I’m playing a game with myself where I try not to get carried away by my moods all day long. Right now I’m in a foul mood and thinking all kinds of uncharitable thoughts about my family, nuclear and extended, so I’ve escaped to my bedroom to observe this quietly.
Moodiness and negative thinking are so familiar to me that they feel like coming home. “Come to Mama,” they seem to say. “We’re the ones who really understand you.” Their pull is often irresistible, like the smell of cinnamon rolls baking at Pike Place Market. Follow that smell! You know you want to. It seems to promise comfort, or at least the kind of comfort that falling back into an old pattern brings for awhile.
My ego wants me to believe that things are always other people’s fault. That way it can feel superior and separate, which are its primary goals. It wants me to believe that I am the hardest working member of this family and I have every right to throw tantrums.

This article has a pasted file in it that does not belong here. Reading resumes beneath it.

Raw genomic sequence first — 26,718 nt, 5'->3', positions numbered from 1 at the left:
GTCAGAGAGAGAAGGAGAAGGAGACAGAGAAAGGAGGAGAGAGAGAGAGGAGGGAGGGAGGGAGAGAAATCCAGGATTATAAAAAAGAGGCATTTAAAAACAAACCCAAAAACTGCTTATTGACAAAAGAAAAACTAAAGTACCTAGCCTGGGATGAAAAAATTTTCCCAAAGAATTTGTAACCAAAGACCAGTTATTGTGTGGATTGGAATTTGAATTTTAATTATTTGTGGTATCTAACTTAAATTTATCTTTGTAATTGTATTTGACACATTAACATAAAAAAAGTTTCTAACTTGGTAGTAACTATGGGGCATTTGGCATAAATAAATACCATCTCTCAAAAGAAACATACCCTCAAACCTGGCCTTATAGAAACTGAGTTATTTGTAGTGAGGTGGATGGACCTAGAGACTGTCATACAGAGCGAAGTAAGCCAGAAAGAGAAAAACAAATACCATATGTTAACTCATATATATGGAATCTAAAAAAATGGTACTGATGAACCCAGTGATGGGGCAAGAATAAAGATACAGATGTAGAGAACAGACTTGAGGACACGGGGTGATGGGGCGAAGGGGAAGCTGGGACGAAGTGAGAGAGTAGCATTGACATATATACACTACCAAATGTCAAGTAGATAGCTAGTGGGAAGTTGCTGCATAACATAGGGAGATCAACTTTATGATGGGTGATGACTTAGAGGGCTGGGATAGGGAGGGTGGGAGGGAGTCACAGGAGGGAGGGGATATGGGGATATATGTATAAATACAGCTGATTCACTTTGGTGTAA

But that is all a story. Pema Chodron talks about how we all have a storyline about ourselves that we like to follow. We wake up every day and our egos kick into gear, recreating that story, which leads us by the nose because we think that’s all we are: some story. Today my story goes something like this: I am so much more together than half the people in this family and it’s really a shame that I have to put up with their incompetence.
Now that I’m sitting here observing my thoughts, they are losing their bite. They actually sound goofy. None of the storylines I’m creating right now are even true. So what next? What am I supposed to do with my addled mind and my bad mood?
I guess look at the mood. Say yes to its existence. Hi, here you are again. Let the irritation, indignation – whatever emotional maelstrom my ego has dreamed up to protect itself – dissipate.
Failing that, I will look at design magazines until I have to go downstairs and clean the kitchen.